Book Review: Jared Meyer's 'Uber Positive'

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Back around 2005 a collection of free-market economists trained their minds on cab rides. They pointed out the information asymmetry that defined this form of transportation. Cabdrivers were in the position of picking up riders about whom they knew nothing. The latter was bad for driver, but also for passengers simply because a friendly passenger who regularly over-tipped had no better chance of successfully hailing a cab than one who routinely failed to tip; that, or who regularly stiffed the driver altogether.

The primitive solution was for cabdrivers to hand quality passengers a short-wooden pole with a colored flag on it. The idea was that good tippers would always have this pole in hand ahead of each ride, they could hoist it high while hailing a cab, and they would be more likely to be picked up precisely due to their track record of treating drivers well while similarly tipping them well.

Then entrepreneurs happily intervened. Specifically Travis Kalanick, founder of the amazing transportation service (and surely much more in time), Uber. In his new monograph for Encounter Books, Uber Positive: Why Americans Love the Sharing Economy, Manhattan Institute fellow Jared Meyer makes an excellent case for what he describes as the "sharing economy" brought to life by people like Kalanick. It's transforming how we get around town, travel, and eat, right before our eyes.

Even better is what it means for the average American; particularly younger Americans struggling to earn money in an economy that remains weak in a relative, very American sense. Meyer points to the internet and smartphone as the source of this economic advance that has happily rendered what he describes as "dead capital" rather useful. To the extent that young and old alike have access to an automobile, they now have a live capital good that can be utilized on the way to increased income.

Kalanick's brilliant insight was that in a world of smartphones, passengers in need of a ride could be matched with drivers in possession of a car. Cab access would no longer be limited to those in heavily populated areas. Even better, the asymmetry that once existed between driver and passenger would be erased. Meyer notes how all of this empowers the consumer, but arguably Kalanick's greater insight was that the best way to please passengers is to please drivers first. Thanks to Uber's app, passengers can rate drivers, but just the same drivers can rate passengers. You can't have one without the other, and as the price of accessing drivers floats to reflect market realities, Uber drivers are where we need them when we need them. Contrast this with price-controlled cabs that have proven historically difficult to access when it's raining, snowing, or when traffic makes being on the road the opposite of remunerative.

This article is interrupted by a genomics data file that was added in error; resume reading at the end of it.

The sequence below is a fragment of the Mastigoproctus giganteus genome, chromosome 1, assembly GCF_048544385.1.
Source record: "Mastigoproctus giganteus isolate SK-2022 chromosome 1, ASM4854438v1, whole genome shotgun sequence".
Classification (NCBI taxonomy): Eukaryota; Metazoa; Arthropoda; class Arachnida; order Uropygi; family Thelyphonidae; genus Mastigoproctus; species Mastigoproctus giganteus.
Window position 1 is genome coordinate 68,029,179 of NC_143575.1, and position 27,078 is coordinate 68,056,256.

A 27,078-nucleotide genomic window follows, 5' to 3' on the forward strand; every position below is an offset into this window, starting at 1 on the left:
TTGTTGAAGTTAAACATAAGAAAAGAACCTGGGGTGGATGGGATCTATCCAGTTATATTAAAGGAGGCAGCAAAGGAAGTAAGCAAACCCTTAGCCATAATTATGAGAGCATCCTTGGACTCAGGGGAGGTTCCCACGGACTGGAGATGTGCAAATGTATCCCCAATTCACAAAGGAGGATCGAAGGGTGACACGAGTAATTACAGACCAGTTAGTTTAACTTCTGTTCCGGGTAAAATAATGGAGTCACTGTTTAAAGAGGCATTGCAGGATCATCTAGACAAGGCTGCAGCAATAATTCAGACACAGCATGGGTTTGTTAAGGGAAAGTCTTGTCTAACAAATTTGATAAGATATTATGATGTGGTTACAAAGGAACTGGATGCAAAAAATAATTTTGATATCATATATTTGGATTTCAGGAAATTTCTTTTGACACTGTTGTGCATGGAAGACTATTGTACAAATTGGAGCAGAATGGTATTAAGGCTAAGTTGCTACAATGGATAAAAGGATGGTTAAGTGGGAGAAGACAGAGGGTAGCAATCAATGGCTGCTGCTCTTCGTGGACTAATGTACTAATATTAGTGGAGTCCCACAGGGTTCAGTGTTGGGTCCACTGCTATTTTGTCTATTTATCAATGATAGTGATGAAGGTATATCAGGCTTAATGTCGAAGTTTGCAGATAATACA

What's not to like about this? As evidenced by Uber's market capitalization that continues to rise, Meyer is very correct that Americans love the sharing economy. But what about politicians wedded to cab cartels created by politicians? The story is not as positive, hence Meyer's book. Meyer writes that "Policy makers often fail to realize that a twenty-first century economy cannot flourish while it is under the thumb of outdated laws and regulations." Very true.

Applied to New York City, which is Meyer's main focus, he rather interestingly points out that socialist leaning Mayor Bill De Blasio attained campaign funding from cab moguls wedded to the old system. They're as one would expect not fans of Uber and others like it. Meyer notes that as opposed to aiding consumers, De Blasio's calls to slow Uber's growth are meant to protect "special interests" at "the expense of consumers."

Those special interests are the owners of cab medallions in New York City. Meyer fascinatingly points out that even though the City's population has grown quite a bit over the years, the number of cab medallions for the not-so-ubiquitous Yellow Cabs has declined from 16,900 to 13,437. A protected market for the existing order for sure, but not one that aids consumers. This is particularly true for those who reside outside Manhattan. Meyer reports that low-income neighborhoods have experienced a twelve-fold increase in service thanks to Uber, and similarly Uber's drivers have increased service to non-Manhattan/non-airport passengers by 27 percent versus 6 percent for yellow cabs.